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Quiet flights for turboprops.

Future airliners may sport properllers--pinwheels of eight or more thin, swept-back blades that spin rapidly yet are more fuel-efficient than jet engines. But because the blade tips will be able to whip through the air faster than the speed of sound, some researchers are concerned that noise inside such aircraft may be unbearably loud, especially at low frequencies for which conventional damping techniques don't work well.

The turbulence caused by the propellers shakes the aircraft fuselage, which in turn sets in motion the air inside the aircraft, generating low-frequency interior noise. One answer would be to find a way to limit fuselage vibration. Mechanical engineer Chris R. Fuller of the Virginia Polytechnic Institute and State University in Blacksburg suggests that deliberately vibrating the fuselage may at least partly cancel out the sound-induced vibrations and reduce interior noise levels.

In a preliminary investigation, Fuller studied the sound inside a closed metal cylinders meant to represent an aircraft fuselage. An external sound source excited the shell while an interior "minishaker" added its own vibrations. Microphones inside and outside the cylinder mapped the resulting sound patterns. Fuller found that even with just one minishaker set at an appropriate frequency, the interior noise level is reduced almost everywhere. "the new method shows much potential for reduction of propeller interior noise in aircraft," Fuller concludes, "without the penalty of large added weight."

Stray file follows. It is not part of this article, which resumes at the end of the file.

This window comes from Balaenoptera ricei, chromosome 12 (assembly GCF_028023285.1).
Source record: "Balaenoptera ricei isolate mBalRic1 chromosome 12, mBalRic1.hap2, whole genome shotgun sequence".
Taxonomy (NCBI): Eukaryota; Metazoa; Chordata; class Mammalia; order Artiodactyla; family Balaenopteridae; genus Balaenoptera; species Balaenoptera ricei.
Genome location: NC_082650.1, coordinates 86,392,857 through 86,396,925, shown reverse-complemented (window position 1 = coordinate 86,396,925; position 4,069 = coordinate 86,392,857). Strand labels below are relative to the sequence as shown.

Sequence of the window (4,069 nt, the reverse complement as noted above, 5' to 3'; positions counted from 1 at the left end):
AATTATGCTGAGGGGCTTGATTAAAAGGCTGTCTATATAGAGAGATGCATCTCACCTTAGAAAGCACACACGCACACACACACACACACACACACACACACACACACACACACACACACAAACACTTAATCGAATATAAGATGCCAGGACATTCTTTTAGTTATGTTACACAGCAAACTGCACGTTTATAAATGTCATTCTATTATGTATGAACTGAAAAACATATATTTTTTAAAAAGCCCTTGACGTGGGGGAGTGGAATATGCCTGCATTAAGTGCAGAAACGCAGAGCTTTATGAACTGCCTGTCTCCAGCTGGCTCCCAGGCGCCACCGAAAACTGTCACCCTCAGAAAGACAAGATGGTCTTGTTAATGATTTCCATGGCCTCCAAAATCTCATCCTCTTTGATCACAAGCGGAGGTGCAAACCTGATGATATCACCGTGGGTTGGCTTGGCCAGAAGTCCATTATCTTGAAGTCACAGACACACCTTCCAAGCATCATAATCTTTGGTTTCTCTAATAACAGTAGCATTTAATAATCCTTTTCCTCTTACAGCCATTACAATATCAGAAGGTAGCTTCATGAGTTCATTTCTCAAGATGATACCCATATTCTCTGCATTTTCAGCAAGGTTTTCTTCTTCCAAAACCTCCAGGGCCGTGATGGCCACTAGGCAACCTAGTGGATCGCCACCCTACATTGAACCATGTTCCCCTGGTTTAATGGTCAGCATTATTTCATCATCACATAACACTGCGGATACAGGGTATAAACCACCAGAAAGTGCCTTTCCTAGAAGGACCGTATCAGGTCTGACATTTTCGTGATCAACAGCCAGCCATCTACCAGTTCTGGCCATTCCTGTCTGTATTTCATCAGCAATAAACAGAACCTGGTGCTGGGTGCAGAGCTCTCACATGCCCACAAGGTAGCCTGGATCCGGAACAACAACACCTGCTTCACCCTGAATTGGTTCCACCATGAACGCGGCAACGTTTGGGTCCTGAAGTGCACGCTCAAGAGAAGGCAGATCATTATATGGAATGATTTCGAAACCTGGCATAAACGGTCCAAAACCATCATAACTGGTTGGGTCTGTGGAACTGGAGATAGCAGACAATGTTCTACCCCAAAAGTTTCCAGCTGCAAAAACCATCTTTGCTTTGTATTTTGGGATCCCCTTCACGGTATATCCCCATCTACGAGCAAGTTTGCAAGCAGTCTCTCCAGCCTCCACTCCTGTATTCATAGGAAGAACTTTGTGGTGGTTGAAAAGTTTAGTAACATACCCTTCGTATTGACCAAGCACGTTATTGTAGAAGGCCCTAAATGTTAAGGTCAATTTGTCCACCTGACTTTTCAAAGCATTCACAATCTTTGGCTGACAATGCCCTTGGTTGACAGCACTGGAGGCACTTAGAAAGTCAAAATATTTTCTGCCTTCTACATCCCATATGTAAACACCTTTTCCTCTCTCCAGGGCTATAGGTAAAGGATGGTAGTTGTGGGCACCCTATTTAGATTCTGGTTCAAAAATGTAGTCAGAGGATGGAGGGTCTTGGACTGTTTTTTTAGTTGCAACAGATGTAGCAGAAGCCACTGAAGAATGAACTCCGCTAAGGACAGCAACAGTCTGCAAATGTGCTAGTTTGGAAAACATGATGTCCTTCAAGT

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Title Annotation:research on reducing propeller interior noise in aircraft
Author:Peterson, Ivars
Publication:Science News
Date:Nov 23, 1985
Words:227
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